Technology Review

Our Rotting Video-Game Heritage

Diverse technologies, missing or secret documentation, and hostile copyright laws threaten video-game preservation.

Not long ago a film buff turned up a 90 year old film of Charlie Chaplin. It had not shown since 1914, and was utterly forgotten by film historians -- yet because analog film technology has remained fundamentally unchanged since its invention, preservationists were able to re-debut the movie at a film festival in Virginia.

Flaw Discovered In Invisibility Carpet Cloaks

Invisibility carpets have a flaw that makes the objects they hide detectable

In the cat and mouse game of camouflage, the extraordinary development of invisibility cloaks has surely given the mouse the upper hand in recent years. Not only have theorists dramatically developed the ideas behind these devices, but others have built and tested the cloaks themselves.

Magnetic Solder to Wire 3-D Chips

A new type of solder can be melted and shaped in three dimensions under the force of a weak magnetic field. Using a magnet to pull the solder up through narrow holes makes it possible to create electrical connections between stacked silicon chips, for example. These three-dimensional chips pack more computing power in a given area, but making connections between them is expensive, a problem that the new solder might address.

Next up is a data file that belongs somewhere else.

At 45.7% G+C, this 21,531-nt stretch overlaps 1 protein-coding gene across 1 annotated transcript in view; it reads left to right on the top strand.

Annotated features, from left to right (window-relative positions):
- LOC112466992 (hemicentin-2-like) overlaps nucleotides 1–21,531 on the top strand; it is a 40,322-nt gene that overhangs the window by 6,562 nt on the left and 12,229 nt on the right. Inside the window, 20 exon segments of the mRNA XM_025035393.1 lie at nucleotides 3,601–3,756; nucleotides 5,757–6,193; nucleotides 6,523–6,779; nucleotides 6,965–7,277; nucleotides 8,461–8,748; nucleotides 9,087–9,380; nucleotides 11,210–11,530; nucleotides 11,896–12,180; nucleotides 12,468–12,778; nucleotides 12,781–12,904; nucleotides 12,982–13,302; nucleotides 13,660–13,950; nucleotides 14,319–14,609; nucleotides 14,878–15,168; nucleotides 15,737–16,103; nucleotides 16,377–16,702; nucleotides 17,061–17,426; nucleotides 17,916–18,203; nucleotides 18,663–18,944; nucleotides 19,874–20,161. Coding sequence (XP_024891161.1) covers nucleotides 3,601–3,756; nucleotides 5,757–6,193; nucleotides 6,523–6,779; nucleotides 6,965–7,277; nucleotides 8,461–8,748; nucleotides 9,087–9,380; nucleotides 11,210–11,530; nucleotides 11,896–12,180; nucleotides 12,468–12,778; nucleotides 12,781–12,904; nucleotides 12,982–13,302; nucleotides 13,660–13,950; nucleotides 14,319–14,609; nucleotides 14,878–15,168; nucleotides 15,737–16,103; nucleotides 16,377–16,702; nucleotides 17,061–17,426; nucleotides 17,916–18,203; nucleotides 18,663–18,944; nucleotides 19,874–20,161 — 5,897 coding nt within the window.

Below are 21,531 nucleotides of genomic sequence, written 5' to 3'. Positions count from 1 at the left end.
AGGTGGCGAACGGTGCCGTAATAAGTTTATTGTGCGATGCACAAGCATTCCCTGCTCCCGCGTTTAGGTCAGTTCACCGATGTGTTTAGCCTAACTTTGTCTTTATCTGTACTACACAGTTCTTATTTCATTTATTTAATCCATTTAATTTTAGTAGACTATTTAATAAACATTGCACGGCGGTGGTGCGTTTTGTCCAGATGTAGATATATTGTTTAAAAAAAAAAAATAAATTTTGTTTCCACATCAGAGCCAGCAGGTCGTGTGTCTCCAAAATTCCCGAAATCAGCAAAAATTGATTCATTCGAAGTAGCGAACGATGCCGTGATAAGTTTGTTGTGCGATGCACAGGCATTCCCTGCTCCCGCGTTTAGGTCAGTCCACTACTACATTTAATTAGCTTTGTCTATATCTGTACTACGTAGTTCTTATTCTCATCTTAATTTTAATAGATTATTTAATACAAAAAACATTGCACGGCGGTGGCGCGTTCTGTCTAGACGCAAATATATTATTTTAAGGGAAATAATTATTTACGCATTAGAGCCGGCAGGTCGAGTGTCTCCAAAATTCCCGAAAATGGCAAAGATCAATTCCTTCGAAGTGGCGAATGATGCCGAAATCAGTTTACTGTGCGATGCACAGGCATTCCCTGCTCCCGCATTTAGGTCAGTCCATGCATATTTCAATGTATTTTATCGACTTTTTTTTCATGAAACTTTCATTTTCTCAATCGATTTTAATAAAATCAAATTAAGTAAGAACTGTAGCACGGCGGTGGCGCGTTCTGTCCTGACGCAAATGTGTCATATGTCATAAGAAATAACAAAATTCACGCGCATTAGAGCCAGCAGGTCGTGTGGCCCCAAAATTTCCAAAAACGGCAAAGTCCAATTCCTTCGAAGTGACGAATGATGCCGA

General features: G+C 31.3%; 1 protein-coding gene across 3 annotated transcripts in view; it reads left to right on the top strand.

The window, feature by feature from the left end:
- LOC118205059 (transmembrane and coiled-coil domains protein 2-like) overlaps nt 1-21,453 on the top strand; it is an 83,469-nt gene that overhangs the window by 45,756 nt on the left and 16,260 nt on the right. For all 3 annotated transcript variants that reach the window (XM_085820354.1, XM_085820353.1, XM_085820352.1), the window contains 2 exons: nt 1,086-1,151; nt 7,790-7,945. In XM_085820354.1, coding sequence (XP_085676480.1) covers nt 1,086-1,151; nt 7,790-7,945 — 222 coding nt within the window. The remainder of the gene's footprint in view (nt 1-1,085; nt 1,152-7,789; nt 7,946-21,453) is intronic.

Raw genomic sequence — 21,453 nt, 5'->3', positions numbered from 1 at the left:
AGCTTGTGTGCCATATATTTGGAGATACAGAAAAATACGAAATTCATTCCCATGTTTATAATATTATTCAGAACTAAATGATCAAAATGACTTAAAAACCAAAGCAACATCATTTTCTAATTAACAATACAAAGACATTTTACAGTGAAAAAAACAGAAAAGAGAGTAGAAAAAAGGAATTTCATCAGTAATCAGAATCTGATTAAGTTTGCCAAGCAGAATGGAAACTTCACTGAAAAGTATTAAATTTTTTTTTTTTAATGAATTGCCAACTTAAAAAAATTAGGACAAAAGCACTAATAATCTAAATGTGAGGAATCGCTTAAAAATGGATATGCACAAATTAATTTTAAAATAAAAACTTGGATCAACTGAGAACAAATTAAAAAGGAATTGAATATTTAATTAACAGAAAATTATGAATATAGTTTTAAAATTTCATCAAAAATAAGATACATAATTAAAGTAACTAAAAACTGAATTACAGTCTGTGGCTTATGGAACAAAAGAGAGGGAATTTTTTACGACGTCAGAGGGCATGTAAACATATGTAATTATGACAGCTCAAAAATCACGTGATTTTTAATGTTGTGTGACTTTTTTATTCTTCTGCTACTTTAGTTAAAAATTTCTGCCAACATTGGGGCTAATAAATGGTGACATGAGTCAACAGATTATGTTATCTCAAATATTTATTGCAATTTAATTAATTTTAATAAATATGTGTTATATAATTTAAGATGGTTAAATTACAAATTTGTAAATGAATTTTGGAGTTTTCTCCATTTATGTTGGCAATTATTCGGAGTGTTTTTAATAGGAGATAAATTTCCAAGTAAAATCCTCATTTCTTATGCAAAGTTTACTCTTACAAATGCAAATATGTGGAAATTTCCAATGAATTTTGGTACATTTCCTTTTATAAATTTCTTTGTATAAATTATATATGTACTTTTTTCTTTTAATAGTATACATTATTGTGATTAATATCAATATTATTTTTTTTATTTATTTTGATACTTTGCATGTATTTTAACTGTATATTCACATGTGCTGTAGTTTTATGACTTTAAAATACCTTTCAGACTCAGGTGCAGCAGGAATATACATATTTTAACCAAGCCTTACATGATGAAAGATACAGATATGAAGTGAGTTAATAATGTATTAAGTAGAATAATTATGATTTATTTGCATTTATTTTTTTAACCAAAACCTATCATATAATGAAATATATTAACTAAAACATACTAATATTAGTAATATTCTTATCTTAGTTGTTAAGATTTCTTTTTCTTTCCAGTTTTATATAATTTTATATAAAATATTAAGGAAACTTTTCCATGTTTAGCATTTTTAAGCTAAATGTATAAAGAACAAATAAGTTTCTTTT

100 Gigahertz Graphene Transistors

IBM has created graphene transistors that leave silicon ones in the dust.

First Hot Ice Computer Created

A computer made entirely of sodium acetate, known as hot ice, solves mazes and other problems. It also occasionally hangs. If you've ever used a chemical hand warmer, you'll be familiar with sodium acetate. These bags of liquid are supersaturated solutions of sodium acetate that has supercooled to ambient temperature. Clicking a metal disc in the solution creates a nucleation center that causes the solution to rapidly crystallize, releasing heat. Heating the solid turns it back into a liquid, thereby recharging the hand warmer.

Cheaper LEDs

A new technique makes it possible to print flexible arrays of thin inorganic light-emitting diodes for displays and lighting. The new printing process is a hybrid between the methods currently used to make inorganic and organic LEDs, and it brings some of the advantages of each, combining the flexibility, thinness and ease of manufacturing organic polymers with the brightness and long-term stability of inorganic compounds. It could be used to make high-quality flexible displays and less expensive LED lighting systems.

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